Texas grades its schools: How did Fort Worth do?

Here’s how school grading works in Texas

Texas school districts received their first letter grades on Aug. 15. Here is how the grading system works.
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Texas school districts received their first letter grades on Aug. 15. Here is how the grading system works.

Fort Worth schools earned a “C” ranking and reduced the number of campuses listed as “improvement required” by the state from 14 to 11 — a sign that the 86,000-student district is moving in the “right direction,” said Superintendent Kent Scribner.

“We are on our way to becoming one of the highest performing urban districts in the state,” Scribner said Wednesday, adding that he is optimistic that the district is turning a corner in academic gains and accountability.

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More than 1,100 Texas school districts received A-F grades for the first time on Wednesday. The grades, released by the Texas Education Agency, are part of the new A-F Public School Accountability System and are based largely on the results of the 2018 STAAR tests, or State of Texas Assessments of Academic Readiness, and the End-of-Course exams.

Student achievement, student progress and efforts to close achievement gaps are known as “domains” that are used to calculate the grades. The formula gives districts credit for college and career readiness, including students completing dual credit, earning associate degrees or industry certification.

Scribner stressed the district was on an upward trend. Four years ago, the school district had 24 schools listed as “improvement required” by the state. Among good news for the district were critical gains for John T. White elementary and Maude Logan schools, which had been listed as “improvement required” campuses for five and six years.

The two campuses were listed as ‘met standard’ this year.

“What we’re doing is working and we must stay the course,” Scribner said.

Scribner said the district’s results showed struggles in the middle and high schools so they will focus on those grades.

“We have more ‘A’ and ‘B’ schools than we have ‘D’ and ‘F’ schools,” Scribner said. “I’m optimistic that the momentum is taking us in the right direction.”

The A-F grading system was established and fine-tuned during the last two Texas legislative sessions. An “A” grade is the highest rating and ranges from 100 to 90. Grades 60 or lower are “Fs.”

Campuses also received letter grades, along with either “met standard” or “improvement required” designations. The latter reflects the designations used in the previous accountability system.

The campus letter grades are treated as “what if” campus ratings this year. Next year, the A-F accountability system is expected to be fully phased in so school districts and campuses will both get A-F grades.

Scribner said the state has indicated the district made some of the strongest gains in Texas among urban schools. This year, there are 10 campuses that are listed “met standard” and earned an “A,” including Tanglewood Elementary.

Tanglewood received the district’s highest campus score with a 95.

Scribner said the district’s year-to-year progress was the subject of a recent conversation between himself and Education Commissioner Mike Morath.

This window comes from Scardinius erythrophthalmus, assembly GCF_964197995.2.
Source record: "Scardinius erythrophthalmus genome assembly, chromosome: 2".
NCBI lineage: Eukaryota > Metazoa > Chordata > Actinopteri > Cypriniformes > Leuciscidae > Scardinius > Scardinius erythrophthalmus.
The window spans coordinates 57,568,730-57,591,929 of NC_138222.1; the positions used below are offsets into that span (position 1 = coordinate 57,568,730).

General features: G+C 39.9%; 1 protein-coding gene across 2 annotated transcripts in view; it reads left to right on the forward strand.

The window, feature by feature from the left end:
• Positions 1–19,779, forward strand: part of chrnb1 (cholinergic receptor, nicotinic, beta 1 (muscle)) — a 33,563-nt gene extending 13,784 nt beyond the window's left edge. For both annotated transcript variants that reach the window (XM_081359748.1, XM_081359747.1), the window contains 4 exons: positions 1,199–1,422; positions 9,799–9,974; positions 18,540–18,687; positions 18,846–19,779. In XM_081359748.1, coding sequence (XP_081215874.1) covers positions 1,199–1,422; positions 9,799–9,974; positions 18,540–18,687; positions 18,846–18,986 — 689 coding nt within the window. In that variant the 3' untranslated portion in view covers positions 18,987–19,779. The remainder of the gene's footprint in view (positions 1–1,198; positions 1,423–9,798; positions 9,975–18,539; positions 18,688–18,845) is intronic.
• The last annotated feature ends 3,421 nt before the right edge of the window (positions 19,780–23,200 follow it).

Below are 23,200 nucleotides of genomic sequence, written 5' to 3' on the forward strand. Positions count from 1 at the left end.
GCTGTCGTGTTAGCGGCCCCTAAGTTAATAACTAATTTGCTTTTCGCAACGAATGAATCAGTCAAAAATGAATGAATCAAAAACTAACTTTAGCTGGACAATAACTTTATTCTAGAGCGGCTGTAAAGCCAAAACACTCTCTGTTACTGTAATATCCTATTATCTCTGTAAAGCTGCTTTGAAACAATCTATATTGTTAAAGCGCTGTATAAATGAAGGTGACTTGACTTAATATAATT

“We grew eight points from last year to this year,” Scribner said, adding that their efforts are not finished.

Although 75 percent of Fort Worth schools earned scores that reflect grades “A-C,” 11 schools were listed as needing improvement. Of those schools, five were high schools and five were middle schools.

Scribner said they will continue to focus on the middle school math and secondary programs that better prepare students for college and careers.

Many educators and parents question whether the rankings are a true reflection of what students are learning. The group, Texans Advocating for Meaningful Student Assessment, said in a statement that the grades are confusing and rely too much on high-stakes standardized tests.

The group said the new grade uses the same test data in four ways to calculate a letter grade.

“This system is designed to make parents angry at schools and districts when their fury should be directed at elected and appointed officials who pushed this system designed to shame public education,” TAMSA said in a statement.

The new system met resistance from educators during the 2016-17 school year, when the TEA released a “what if” report or “practice” run of the grade system. In 2017-18, about 600 school boards adopted resolutions opposing the rating system, according to the Texas Association of School Administrators.

Aledo, Arlington, Birdville and Fort Worth were among the dissenting school boards.

The TEA launched a online tools aimed at helping parents, educators and communities understand the ranking system. An online resource is available at

Fort Worth schools that met standard with A rating

Tanglewood Elementary

Westpark Elementary

North Hi Mount Elementary

Texas Academy of Biomedical Science

Young Women’s Leadership Academy

Tarrant County College South/Fort Worth

Marine Creek Collegiate High School

World Languages Institute

Bonne Brae Elementary

Worth Heights Elementary

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This report contains material from the Star-Telegam archives.